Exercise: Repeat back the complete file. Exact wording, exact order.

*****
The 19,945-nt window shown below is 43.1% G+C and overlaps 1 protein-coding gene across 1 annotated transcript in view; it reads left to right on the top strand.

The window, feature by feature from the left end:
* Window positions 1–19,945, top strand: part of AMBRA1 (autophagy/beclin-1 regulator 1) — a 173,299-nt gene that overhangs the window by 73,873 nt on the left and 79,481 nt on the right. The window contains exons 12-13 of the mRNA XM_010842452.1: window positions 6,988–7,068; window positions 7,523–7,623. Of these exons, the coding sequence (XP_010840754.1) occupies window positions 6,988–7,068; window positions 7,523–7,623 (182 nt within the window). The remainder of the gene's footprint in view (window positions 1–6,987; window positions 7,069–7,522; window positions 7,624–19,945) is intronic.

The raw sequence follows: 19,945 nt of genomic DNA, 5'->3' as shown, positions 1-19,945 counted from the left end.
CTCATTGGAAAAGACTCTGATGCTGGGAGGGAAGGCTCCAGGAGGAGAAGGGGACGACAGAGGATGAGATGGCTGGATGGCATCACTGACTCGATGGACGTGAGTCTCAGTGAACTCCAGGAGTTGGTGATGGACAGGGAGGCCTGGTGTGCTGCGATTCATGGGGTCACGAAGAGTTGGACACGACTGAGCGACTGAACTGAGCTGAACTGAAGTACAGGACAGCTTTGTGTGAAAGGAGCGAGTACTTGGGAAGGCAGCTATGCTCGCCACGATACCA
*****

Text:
The 19,945-nt window shown below is 43.1% G+C and overlaps 1 protein-coding gene across 1 annotated transcript in view; it reads left to right on the top strand.

The window, feature by feature from the left end:
* Window positions 1–19,945, top strand: part of AMBRA1 (autophagy/beclin-1 regulator 1) — a 173,299-nt gene that overhangs the window by 73,873 nt on the left and 79,481 nt on the right. The window contains exons 12-13 of the mRNA XM_010842452.1: window positions 6,988–7,068; window positions 7,523–7,623. Of these exons, the coding sequence (XP_010840754.1) occupies window positions 6,988–7,068; window positions 7,523–7,623 (182 nt within the window). The remainder of the gene's footprint in view (window positions 1–6,987; window positions 7,069–7,522; window positions 7,624–19,945) is intronic.

The raw sequence follows: 19,945 nt of genomic DNA, 5'->3' as shown, positions 1-19,945 counted from the left end.
CTCATTGGAAAAGACTCTGATGCTGGGAGGGAAGGCTCCAGGAGGAGAAGGGGACGACAGAGGATGAGATGGCTGGATGGCATCACTGACTCGATGGACGTGAGTCTCAGTGAACTCCAGGAGTTGGTGATGGACAGGGAGGCCTGGTGTGCTGCGATTCATGGGGTCACGAAGAGTTGGACACGACTGAGCGACTGAACTGAGCTGAACTGAAGTACAGGACAGCTTTGTGTGAAAGGAGCGAGTACTTGGGAAGGCAGCTATGCTCGCCACGATACCA